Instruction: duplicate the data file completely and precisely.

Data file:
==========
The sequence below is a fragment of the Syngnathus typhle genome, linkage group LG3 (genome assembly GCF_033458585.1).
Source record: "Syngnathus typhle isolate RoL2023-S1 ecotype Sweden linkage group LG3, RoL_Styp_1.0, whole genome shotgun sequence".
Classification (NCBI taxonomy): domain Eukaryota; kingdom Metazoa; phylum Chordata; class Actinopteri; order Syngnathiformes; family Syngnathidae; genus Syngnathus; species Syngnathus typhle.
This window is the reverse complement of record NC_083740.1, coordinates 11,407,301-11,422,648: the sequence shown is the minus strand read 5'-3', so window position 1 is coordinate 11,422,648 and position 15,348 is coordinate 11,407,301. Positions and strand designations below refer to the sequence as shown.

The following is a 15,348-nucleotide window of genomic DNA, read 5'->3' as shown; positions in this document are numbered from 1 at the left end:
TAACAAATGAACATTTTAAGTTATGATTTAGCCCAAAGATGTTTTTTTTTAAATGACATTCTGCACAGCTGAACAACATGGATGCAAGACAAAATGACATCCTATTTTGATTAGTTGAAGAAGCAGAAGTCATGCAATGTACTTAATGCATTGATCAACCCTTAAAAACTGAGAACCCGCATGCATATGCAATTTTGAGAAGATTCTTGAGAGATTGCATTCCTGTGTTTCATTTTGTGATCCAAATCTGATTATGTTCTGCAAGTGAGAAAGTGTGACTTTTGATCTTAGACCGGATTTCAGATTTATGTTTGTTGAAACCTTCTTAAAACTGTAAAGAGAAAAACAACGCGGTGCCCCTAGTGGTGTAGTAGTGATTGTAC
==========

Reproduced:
The sequence below is a fragment of the Syngnathus typhle genome, linkage group LG3 (genome assembly GCF_033458585.1).
Source record: "Syngnathus typhle isolate RoL2023-S1 ecotype Sweden linkage group LG3, RoL_Styp_1.0, whole genome shotgun sequence".
Classification (NCBI taxonomy): domain Eukaryota; kingdom Metazoa; phylum Chordata; class Actinopteri; order Syngnathiformes; family Syngnathidae; genus Syngnathus; species Syngnathus typhle.
This window is the reverse complement of record NC_083740.1, coordinates 11,407,301-11,422,648: the sequence shown is the minus strand read 5'-3', so window position 1 is coordinate 11,422,648 and position 15,348 is coordinate 11,407,301. Positions and strand designations below refer to the sequence as shown.

The following is a 15,348-nucleotide window of genomic DNA, read 5'->3' as shown; positions in this document are numbered from 1 at the left end:
TAACAAATGAACATTTTAAGTTATGATTTAGCCCAAAGATGTTTTTTTTTAAATGACATTCTGCACAGCTGAACAACATGGATGCAAGACAAAATGACATCCTATTTTGATTAGTTGAAGAAGCAGAAGTCATGCAATGTACTTAATGCATTGATCAACCCTTAAAAACTGAGAACCCGCATGCATATGCAATTTTGAGAAGATTCTTGAGAGATTGCATTCCTGTGTTTCATTTTGTGATCCAAATCTGATTATGTTCTGCAAGTGAGAAAGTGTGACTTTTGATCTTAGACCGGATTTCAGATTTATGTTTGTTGAAACCTTCTTAAAACTGTAAAGAGAAAAACAACGCGGTGCCCCTAGTGGTGTAGTAGTGATTGTAC